Expert Insights On Performing The Akin Osteotomy
- Volume 23 - Issue 1 - January 2010
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Kirschner wires. K-wires remain a popular form of fixation. If the hinge is intact, one can insert a single pin through the tip of the toe extending proximally through the interphalangeal joint, crossing the osteotomy site and ending at the base of the proximal phalanx. A more common technique is to use two pins. The surgeon should insert one from distal medial to proximal lateral across the osteotomy site. Insert another pin from the opposite direction. Orient these pins as close to 90 degrees as possible. Anchor the distal aspect of the pins in cortical bone to help ensure four-cortex anchoring. Ideally, the pins should cross just proximal to the osteotomy site.
With the four-cortex anchor and the orientation of the K-wires, this results in a very stable type of fixation. Obviously, a larger diameter pin like a 0.062 K-wire provides greater stability and resistance to bending than a 0.045 pin. Threaded K-wires should provide greater resistance to loosening and displacement. Although this is a very effective form of fixation, it does require removal and this does make some patients apprehensive. Pin tract infection can occur but is rare.
Weighing The Pros And Cons Of Staples For Fixation
Staples. Bone staples are frequently advocated for fixation of the Akin osteotomy. They have the advantage of being easy to insert and, with the correct type of staple and orientation, result in a strong osteotomy site.
Green recommended the use of staples, indicating that they provide excellent compression and eliminate motion at the osteotomy site.17 He inserted them from dorsal medial to lateral plantar. Lerman felt that a power staple provided greater pullout strength than a manually inserted staple.18 He inserted the staples from medial to lateral with the arms parallel to the weightbearing surface. Heat sensitive memory staples have also gained popularity. After inserting the staple into the bone, apply a source of heat. The heat causes the arms to move closer together, resulting in a degree of compression.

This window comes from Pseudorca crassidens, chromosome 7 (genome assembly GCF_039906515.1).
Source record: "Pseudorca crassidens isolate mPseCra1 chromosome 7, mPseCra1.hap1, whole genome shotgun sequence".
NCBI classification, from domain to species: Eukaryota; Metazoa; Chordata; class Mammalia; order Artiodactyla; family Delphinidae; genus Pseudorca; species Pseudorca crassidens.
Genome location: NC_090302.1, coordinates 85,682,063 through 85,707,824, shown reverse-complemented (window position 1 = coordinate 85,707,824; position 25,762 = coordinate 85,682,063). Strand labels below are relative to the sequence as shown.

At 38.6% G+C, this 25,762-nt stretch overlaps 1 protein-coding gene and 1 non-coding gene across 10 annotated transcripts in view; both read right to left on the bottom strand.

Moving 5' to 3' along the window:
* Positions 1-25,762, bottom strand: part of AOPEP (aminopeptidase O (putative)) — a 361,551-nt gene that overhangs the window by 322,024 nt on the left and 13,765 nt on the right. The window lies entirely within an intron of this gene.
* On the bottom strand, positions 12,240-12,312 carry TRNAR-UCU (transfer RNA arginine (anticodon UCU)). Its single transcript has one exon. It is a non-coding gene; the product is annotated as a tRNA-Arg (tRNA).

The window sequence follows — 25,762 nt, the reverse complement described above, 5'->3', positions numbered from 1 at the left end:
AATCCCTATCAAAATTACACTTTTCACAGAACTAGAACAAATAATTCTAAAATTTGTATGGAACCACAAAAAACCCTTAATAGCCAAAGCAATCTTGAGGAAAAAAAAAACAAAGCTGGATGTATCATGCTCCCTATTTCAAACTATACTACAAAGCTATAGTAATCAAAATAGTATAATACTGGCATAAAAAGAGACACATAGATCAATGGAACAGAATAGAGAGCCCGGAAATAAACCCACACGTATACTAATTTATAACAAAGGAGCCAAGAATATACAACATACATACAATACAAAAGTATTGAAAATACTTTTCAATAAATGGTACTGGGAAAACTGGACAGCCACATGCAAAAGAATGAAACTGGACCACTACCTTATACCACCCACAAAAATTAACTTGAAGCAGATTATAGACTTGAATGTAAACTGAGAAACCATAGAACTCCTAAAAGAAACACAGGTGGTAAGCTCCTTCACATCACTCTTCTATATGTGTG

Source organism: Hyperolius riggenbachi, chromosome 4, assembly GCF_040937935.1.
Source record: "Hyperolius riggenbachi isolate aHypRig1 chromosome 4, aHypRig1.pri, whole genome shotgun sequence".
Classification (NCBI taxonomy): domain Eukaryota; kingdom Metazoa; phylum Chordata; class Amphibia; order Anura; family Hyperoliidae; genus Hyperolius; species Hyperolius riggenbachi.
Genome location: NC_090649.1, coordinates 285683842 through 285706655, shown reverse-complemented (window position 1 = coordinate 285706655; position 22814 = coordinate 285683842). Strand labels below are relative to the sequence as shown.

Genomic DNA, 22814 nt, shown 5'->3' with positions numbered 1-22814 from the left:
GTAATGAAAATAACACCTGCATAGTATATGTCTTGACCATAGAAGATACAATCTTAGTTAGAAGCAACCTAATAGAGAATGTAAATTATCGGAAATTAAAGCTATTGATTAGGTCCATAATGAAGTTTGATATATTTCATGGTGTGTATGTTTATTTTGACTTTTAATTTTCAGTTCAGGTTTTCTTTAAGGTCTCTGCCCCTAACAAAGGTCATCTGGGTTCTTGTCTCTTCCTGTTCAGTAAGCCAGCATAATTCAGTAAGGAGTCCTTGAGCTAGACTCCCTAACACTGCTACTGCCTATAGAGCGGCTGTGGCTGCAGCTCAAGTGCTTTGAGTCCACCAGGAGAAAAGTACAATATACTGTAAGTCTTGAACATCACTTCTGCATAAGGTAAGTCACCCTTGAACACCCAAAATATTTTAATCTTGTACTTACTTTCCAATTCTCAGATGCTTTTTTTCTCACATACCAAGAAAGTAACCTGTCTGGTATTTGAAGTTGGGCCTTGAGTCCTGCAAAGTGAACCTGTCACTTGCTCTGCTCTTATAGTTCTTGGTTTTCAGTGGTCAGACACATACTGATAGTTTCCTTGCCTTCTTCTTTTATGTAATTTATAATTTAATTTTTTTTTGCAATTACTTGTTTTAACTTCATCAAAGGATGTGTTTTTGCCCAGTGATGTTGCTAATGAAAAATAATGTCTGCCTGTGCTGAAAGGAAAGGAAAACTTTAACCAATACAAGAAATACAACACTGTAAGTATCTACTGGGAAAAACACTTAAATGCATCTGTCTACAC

Bechtold noted that there were no guidelines to achieve maximum stability with staples.19 He determined that stability of the osteotomy increased with the number of staples used and torsional strength also increased when the surgeon inserted two staples in opposite direction to each other.
Firoozbakhsh determined that a curvilinear square or a square staple leg provided much more pullout strength over a round leg.20 He also discovered that increasing the length of the staple leg increased resistance to pullout force, tension and torsional loading.
Bone Screws And Plates: Can They Provide Optimal Fixation?
Bone screws. Research has shown that interfragmentary compression using bone screws provides a high degree of compression and, more importantly, rigidity at the osteotomy site. Levitsky and colleagues presented a series of eight patients using bone screws for fixation of the Akin site.21 All osteotomies healed without callus formation, which indicated rigid fixation. There were no patients with delayed healing or displacement. The authors concluded that this type of fixation was superior in comparison to other fixation modalities.
Since the proximal phalanx of the hallux is short, this technique can be difficult. One must create an oblique osteotomy and remove the bone wedge without breaking the lateral cortex. The surgeon must insert the bone screw at a 90-degree angle to the osteotomy. The screw should also purchase enough bone medially so one can tighten it without cracking the cortical bone around the screw head.
One bone screw is sufficient with an intact hinge but two screws are necessary when the hinge is not intact. Usually, there is only enough room to use a single 3.5-mm cortical screw but sometimes one can use two 2.7-mm screws. I use this procedure only when the bone is large enough to accommodate the screws necessary to achieve interfragmentary fixation.